Talk:Black Arts Movement

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Untitled[edit]

I think we should delete all the links to random African American art exhibitions. They don't really have anything to do with the Black Arts Movement, or, if they do, their relationship is peripheral and not fundamental to this article? Any objections? ---rwclark



I think this page lacks the involvement of black women; it heavily gives credit to Baraka and lacks information how why and how the movement is prevalent in many of today's conversations. For example the work of Nikki Giovanni, Angela Davis, and the perspective of Audre Lorde. I think these women served as valid and creditable movers and shakers of this time. No taking credit away just spreading it around. Any Objections? IndieAnna (talk) 21:31, 7 March 2017 (UTC)IndieAnna

WikiProject class rating[edit]

This article was automatically assessed because at least one WikiProject had rated the article as start, and the rating on other projects was brought up to start class. BetacommandBot 03:49, 10 November 2007 (UTC)

On Malcolm X's assassination "triggering" the Black Arts Movement[edit]

In Confessions From a Former Anti-Semite (Village Voice, 1980), Amiri Baraka talks about forming the Black Arts Repertory Theater School "[l]ate in 1965" (20), which was after Malcolm's assassination in February of that year. He notes a paradigm shift that the assassination triggered in his views towards white people and his realization of the necessity of an art that was actively revolutionary and segregated. In his own words:

Late in 1965, I moved out of the Village and uptown, to 145th Street in Harlem, along with many of my Black comrades. Together we would form the Black Arts Repertory Theater School.

...

[After the Dutchman become popular,] I began to make pronouncements that were suddenly shocking to my old friends, trampling on their subjectivism and liberalism, accusing them of ducking reality, of being tied up with the rulers, of using art to hide from responsibility. But Malcolm's death took me further. Surely this meant that white people, with all the broadness the abstraction conveys, must be responsible, and that our revolution, if it was to be successful, must be aimed at them.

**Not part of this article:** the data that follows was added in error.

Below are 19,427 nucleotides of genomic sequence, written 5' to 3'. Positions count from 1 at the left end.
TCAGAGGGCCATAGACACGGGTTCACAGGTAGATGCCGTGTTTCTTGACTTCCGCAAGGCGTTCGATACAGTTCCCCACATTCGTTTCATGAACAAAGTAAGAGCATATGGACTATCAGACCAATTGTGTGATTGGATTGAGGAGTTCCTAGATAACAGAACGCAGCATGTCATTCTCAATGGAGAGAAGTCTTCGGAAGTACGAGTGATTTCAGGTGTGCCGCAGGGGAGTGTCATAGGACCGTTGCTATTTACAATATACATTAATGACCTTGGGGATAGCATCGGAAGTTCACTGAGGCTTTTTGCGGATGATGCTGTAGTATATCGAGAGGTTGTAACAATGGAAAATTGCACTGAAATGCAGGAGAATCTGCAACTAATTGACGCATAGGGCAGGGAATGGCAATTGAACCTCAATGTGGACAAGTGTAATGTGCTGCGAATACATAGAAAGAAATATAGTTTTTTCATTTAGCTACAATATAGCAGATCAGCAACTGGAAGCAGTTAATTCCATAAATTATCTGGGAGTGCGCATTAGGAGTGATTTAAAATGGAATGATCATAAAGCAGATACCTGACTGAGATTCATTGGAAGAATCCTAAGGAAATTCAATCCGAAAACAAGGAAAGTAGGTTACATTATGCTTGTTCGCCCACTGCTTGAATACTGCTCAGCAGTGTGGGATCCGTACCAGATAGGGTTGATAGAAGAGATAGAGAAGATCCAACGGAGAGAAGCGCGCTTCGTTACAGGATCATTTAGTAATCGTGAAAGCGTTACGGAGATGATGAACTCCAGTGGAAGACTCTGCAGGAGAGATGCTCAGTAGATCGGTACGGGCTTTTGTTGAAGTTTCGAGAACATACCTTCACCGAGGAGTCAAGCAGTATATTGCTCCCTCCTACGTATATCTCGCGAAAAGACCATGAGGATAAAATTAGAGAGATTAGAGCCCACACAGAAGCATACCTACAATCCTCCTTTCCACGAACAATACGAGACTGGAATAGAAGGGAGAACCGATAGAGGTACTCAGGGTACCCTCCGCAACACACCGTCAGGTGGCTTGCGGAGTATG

It should be noted that Baraka's most seminal works (Preface..., The Dutchman, The Dead Lecturer) were written before Malcolm X's death, but the founding of BARTS in the same year of that event can certainly seem like triggering. It is possible to see his death as a tangible and defining moment that inspired Baraka to have the Black Arts movement be a more exaggerated break away from white culture, at least in its inception. I am not sure what to change that sentence in need of citation to, because I see why people would say that his death triggered this movement and I also see why people would not consider it a direct cause. Enderandpeter (talk) 02:19, 23 June 2010 (UTC)

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Peer Review by Yaa Harpo[edit]

Suggestions: Ensure all statements without citations are able to stand without references Consider information that could be superfluous or less related to the topic than other facts Consider where more information specifically about black women in the Black Arts Movement could possibly be added Consider reforming tone to sound less like a research paper and more like an encyclopedic entry Yaa Harpo (talk) 06:21, 21 March 2017 (UTC)

Peer Review by Mary T. Brown[edit]

Good job tackling this topic, it's a lot of information and people to discuss but I think you did it well. The flow of everything was good and I learned a lot! Below I've made a few suggestions on things to change.

Lead: - not sure if it's common to open a lead with quotes from someone else, might consider just citing Time and rewording what they said - expand (no more than two sentences) on what the Black Arts Repertory is and why (generally) it is so vital

Arts - consider rewording this section header to "Influence" as you mostly talked about how the arts helped to expand education and newspapers

History - add links to the Wikipedia pages of Amiri Baraka, black power movement, civil rights movement

Authors - add sources, not one source was used in the entire section. If this was not your section, possibly add existing sources otherwise the entire section could be deleted

Locations - italicize all journals/publications

Major Works - great summaries!

Mary T. Brown (talk) 00:54, 22 March 2017 (UTC)